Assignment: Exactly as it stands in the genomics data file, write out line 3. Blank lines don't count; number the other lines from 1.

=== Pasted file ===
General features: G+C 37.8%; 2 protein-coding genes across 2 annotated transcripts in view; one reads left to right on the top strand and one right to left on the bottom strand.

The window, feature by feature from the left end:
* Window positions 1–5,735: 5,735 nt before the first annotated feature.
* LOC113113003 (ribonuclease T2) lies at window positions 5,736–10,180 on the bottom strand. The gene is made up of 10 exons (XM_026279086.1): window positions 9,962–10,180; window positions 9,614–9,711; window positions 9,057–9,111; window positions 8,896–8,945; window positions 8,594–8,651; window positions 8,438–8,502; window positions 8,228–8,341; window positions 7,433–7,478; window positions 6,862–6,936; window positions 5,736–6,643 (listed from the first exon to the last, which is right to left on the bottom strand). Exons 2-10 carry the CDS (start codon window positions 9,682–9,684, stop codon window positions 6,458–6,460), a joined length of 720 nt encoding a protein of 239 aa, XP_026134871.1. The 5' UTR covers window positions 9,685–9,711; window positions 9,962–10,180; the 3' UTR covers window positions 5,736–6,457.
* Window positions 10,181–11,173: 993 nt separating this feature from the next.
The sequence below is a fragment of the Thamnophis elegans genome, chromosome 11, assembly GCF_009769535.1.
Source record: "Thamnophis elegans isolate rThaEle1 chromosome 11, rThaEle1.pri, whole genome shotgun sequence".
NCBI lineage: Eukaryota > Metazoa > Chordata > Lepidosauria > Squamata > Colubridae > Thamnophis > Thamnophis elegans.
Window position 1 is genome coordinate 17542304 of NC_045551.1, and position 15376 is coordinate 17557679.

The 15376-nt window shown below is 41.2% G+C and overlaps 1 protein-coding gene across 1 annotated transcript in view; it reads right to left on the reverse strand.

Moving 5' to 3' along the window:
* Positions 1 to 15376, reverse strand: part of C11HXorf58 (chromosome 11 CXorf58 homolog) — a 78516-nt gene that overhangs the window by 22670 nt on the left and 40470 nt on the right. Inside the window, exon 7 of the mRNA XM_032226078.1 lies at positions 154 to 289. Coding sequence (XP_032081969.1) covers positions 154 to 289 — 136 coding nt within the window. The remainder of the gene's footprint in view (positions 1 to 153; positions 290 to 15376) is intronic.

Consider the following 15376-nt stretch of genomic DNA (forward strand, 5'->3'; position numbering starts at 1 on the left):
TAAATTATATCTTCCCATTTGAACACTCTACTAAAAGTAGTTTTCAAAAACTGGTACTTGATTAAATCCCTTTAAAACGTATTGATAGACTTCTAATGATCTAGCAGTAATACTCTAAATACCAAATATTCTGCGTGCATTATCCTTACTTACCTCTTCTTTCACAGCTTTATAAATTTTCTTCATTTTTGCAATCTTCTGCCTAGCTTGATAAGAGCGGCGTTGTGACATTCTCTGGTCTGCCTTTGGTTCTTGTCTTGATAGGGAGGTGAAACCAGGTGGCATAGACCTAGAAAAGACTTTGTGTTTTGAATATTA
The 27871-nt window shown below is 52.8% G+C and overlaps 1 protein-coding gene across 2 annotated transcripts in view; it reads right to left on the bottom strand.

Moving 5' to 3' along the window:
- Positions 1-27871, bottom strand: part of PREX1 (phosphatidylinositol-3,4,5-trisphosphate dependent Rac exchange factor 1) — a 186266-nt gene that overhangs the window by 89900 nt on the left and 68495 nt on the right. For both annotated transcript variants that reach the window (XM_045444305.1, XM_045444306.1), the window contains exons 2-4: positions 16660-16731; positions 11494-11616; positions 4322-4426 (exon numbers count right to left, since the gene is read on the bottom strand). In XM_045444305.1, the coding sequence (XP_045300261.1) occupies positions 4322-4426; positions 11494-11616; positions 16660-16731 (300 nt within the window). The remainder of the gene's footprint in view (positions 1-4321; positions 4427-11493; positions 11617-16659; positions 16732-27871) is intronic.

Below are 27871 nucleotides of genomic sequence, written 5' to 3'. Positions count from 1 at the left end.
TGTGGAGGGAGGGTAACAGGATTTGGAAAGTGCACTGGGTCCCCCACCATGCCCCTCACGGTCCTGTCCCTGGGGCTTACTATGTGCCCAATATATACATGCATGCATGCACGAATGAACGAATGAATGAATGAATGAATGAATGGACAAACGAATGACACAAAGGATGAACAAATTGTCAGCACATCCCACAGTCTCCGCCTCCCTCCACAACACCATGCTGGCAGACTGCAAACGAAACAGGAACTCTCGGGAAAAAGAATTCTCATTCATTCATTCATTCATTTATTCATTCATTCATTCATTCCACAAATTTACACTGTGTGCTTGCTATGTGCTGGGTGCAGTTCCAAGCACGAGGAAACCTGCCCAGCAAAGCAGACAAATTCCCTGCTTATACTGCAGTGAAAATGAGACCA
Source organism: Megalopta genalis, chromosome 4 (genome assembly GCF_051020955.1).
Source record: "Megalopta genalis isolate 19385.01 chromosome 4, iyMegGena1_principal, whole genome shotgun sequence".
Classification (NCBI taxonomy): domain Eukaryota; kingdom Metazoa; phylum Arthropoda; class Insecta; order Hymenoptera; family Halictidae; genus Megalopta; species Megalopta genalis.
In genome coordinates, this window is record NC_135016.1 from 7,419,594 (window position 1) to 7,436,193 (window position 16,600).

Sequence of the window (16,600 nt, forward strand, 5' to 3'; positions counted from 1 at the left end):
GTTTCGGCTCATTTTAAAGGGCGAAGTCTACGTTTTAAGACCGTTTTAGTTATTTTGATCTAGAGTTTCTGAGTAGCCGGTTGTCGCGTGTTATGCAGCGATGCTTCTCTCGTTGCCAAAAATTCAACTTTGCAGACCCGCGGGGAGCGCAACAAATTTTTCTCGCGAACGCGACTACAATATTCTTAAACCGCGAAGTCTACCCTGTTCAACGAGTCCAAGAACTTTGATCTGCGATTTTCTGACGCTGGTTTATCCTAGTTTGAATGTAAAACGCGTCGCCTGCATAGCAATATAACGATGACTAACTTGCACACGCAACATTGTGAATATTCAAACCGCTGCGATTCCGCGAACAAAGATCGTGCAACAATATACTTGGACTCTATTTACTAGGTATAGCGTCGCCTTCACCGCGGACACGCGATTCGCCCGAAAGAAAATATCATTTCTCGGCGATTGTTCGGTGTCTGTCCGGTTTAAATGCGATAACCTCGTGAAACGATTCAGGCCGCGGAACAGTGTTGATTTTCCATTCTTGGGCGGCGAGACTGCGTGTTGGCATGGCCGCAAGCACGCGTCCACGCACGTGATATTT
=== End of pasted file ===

* Window positions 1–5,735: 5,735 nt before the first annotated feature.